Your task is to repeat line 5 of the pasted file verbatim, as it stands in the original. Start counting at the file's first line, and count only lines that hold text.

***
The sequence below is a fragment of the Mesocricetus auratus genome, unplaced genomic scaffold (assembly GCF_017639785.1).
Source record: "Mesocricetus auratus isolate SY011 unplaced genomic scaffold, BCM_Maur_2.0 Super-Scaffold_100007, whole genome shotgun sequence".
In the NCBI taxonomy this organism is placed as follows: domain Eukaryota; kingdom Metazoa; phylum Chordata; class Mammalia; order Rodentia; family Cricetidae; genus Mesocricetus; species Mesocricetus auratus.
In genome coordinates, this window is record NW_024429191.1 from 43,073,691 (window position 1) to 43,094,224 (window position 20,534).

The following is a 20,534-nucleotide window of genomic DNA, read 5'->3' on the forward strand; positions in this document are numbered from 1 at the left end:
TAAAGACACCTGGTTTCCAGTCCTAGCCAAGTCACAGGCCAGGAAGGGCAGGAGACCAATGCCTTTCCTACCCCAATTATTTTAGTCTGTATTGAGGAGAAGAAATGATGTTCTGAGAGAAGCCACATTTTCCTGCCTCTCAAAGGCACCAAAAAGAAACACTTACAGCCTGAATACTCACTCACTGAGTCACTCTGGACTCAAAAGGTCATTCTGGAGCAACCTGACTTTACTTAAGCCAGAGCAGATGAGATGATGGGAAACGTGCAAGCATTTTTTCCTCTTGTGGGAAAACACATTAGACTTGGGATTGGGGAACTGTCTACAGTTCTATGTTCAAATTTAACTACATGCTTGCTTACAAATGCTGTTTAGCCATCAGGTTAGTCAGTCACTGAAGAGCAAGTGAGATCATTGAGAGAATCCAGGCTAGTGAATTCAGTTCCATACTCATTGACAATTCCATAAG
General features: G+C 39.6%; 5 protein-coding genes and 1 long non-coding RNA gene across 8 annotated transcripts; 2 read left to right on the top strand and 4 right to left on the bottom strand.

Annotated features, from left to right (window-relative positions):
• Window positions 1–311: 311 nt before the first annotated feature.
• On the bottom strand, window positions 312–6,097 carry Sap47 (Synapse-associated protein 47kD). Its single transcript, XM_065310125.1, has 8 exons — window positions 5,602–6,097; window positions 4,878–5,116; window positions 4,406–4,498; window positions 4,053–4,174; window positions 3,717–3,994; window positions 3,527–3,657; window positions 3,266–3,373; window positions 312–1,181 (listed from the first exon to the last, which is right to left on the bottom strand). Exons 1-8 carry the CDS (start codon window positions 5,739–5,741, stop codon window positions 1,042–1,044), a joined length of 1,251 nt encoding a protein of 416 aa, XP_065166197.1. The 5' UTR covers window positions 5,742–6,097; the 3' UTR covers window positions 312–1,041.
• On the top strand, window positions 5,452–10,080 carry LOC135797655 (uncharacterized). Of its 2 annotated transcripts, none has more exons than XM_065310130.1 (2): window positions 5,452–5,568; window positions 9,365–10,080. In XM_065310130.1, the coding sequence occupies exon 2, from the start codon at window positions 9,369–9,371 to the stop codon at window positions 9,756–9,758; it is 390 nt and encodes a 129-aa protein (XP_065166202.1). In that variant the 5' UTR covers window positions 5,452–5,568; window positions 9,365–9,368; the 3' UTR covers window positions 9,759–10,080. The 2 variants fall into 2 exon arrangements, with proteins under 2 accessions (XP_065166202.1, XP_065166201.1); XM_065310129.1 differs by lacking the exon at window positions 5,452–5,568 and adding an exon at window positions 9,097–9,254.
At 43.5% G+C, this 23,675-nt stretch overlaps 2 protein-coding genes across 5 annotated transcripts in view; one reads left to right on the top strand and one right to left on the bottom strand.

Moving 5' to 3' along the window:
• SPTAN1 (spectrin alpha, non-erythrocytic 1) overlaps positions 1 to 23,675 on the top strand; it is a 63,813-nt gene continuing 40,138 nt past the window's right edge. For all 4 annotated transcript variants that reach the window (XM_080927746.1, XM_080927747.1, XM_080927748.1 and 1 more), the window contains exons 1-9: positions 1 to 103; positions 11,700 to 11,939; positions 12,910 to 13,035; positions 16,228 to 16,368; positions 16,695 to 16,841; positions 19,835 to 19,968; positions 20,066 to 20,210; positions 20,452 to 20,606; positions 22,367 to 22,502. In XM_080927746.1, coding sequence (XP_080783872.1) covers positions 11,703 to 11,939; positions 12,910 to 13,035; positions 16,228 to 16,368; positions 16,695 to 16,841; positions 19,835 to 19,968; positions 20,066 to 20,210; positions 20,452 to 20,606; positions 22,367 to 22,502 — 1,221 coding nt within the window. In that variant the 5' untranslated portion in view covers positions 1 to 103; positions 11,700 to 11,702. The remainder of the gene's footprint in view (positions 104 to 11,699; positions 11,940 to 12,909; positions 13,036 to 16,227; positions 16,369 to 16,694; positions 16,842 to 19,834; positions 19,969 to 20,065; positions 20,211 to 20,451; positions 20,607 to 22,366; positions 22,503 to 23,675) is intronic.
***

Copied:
The following is a 20,534-nucleotide window of genomic DNA, read 5'->3' on the forward strand; positions in this document are numbered from 1 at the left end: